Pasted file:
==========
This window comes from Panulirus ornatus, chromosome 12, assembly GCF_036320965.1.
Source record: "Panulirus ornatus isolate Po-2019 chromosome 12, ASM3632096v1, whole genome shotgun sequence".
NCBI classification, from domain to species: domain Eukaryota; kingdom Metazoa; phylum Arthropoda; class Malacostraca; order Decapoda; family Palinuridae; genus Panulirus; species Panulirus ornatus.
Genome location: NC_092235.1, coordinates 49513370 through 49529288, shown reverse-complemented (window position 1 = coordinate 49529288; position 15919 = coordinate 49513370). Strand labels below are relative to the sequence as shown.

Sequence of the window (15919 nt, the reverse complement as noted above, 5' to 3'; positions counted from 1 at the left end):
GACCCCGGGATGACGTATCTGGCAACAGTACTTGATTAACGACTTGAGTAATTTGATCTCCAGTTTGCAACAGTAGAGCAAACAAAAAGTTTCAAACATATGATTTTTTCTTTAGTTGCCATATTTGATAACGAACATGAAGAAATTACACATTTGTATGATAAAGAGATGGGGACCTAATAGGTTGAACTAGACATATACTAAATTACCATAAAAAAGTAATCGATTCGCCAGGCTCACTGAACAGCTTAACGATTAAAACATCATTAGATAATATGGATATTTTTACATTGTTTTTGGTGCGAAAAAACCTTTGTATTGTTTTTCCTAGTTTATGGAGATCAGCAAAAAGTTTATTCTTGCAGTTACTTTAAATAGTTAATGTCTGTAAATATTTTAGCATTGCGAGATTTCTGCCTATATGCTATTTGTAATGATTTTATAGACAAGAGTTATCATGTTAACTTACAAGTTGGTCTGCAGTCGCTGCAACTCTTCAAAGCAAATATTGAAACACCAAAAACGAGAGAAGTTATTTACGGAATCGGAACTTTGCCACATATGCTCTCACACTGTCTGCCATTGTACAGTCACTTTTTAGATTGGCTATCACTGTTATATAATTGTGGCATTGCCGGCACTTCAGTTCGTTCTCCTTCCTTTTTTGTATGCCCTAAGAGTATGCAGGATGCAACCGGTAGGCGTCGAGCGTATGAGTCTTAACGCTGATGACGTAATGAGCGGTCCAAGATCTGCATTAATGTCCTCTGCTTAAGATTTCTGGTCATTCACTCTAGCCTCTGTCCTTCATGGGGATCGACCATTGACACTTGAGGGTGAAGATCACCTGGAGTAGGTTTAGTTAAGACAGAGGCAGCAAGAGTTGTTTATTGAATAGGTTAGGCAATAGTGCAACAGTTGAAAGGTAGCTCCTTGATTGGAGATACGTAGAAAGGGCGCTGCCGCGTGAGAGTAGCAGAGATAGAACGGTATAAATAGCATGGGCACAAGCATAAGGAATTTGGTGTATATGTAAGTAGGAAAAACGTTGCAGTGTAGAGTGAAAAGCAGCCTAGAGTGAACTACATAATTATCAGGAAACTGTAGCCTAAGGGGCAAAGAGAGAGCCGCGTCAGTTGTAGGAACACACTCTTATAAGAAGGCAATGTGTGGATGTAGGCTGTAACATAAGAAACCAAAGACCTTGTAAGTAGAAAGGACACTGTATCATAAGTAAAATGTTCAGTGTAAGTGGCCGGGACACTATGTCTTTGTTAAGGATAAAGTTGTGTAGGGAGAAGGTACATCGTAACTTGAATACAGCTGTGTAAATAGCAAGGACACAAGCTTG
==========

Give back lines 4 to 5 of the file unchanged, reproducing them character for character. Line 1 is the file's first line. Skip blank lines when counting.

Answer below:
Genome location: NC_092235.1, coordinates 49513370 through 49529288, shown reverse-complemented (window position 1 = coordinate 49529288; position 15919 = coordinate 49513370). Strand labels below are relative to the sequence as shown.

Sequence of the window (15919 nt, the reverse complement as noted above, 5' to 3'; positions counted from 1 at the left end):